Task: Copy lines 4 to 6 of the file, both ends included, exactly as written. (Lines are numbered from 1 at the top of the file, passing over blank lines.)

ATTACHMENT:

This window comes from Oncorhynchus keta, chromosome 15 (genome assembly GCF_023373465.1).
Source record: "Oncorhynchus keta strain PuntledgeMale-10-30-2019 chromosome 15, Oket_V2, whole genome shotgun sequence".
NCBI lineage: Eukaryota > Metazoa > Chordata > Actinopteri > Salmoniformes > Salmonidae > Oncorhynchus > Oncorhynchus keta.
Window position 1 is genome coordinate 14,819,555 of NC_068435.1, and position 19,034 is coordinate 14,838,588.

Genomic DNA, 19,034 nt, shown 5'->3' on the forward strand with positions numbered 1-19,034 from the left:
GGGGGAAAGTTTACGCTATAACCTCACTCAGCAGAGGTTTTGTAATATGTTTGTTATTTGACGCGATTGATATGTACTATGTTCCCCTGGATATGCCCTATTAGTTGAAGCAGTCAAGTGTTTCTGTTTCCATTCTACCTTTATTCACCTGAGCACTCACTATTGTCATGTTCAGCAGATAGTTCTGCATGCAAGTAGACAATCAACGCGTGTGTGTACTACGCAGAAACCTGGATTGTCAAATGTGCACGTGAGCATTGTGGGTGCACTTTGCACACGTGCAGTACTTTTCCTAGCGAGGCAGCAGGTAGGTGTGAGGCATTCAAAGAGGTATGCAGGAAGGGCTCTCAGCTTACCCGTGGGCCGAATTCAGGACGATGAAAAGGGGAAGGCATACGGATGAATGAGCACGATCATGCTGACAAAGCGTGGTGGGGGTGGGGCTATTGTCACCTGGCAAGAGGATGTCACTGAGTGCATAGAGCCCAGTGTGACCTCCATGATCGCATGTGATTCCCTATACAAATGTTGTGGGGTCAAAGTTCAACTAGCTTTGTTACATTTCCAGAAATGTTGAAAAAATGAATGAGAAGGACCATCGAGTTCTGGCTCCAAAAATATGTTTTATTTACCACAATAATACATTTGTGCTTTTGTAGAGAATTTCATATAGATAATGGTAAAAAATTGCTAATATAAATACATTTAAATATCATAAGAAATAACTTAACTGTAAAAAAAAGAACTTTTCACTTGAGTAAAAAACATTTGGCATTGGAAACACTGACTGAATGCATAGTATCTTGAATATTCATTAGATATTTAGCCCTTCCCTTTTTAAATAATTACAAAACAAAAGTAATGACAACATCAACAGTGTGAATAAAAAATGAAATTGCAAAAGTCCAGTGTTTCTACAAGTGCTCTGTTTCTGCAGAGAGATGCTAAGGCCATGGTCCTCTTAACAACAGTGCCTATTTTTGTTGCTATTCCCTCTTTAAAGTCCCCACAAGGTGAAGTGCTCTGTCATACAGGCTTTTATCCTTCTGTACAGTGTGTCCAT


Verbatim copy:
Window position 1 is genome coordinate 14,819,555 of NC_068435.1, and position 19,034 is coordinate 14,838,588.

Genomic DNA, 19,034 nt, shown 5'->3' on the forward strand with positions numbered 1-19,034 from the left:
GGGGGAAAGTTTACGCTATAACCTCACTCAGCAGAGGTTTTGTAATATGTTTGTTATTTGACGCGATTGATATGTACTATGTTCCCCTGGATATGCCCTATTAGTTGAAGCAGTCAAGTGTTTCTGTTTCCATTCTACCTTTATTCACCTGAGCACTCACTATTGTCATGTTCAGCAGATAGTTCTGCATGCAAGTAGACAATCAACGCGTGTGTGTACTACGCAGAAACCTGGATTGTCAAATGTGCACGTGAGCATTGTGGGTGCACTTTGCACACGTGCAGTACTTTTCCTAGCGAGGCAGCAGGTAGGTGTGAGGCATTCAAAGAGGTATGCAGGAAGGGCTCTCAGCTTACCCGTGGGCCGAATTCAGGACGATGAAAAGGGGAAGGCATACGGATGAATGAGCACGATCATGCTGACAAAGCGTGGTGGGGGTGGGGCTATTGTCACCTGGCAAGAGGATGTCACTGAGTGCATAGAGCCCAGTGTGACCTCCATGATCGCATGTGATTCCCTATACAAATGTTGTGGGGTCAAAGTTCAACTAGCTTTGTTACATTTCCAGAAATGTTGAAAAAATGAATGAGAAGGACCATCGAGTTCTGGCTCCAAAAATATGTTTTATTTACCACAATAATACATTTGTGCTTTTGTAGAGAATTTCATATAGATAATGGTAAAAAATTGCTAATATAAATACATTTAAATATCATAAGAAATAACTTAACTGTAAAAAAAAGAACTTTTCACTTGAGTAAAAAACATTTGGCATTGGAAACACTGACTGAATGCATAGTATCTTGAATATTCATTAGATATTTAGCCCTTCCCTTTTTAAATAATTACAAAACAAAAGTAATGACAACATCAACAGTGTGAATAAAAAATGAAATTGCAAAAGTCCAGTGTTTCTACAAGTGCTCTGTTTCTGCAGAGAGATGCTAAGGCCATGGTCCTCTTAACAACAGTGCCTATTTTTGTTGCTATTCCCTCTTTAAAGTCCCCACAAGGTGAAGTGCTCTGTCATACAGGCTTTTATCCTTCTGTACAGTGTGTCCAT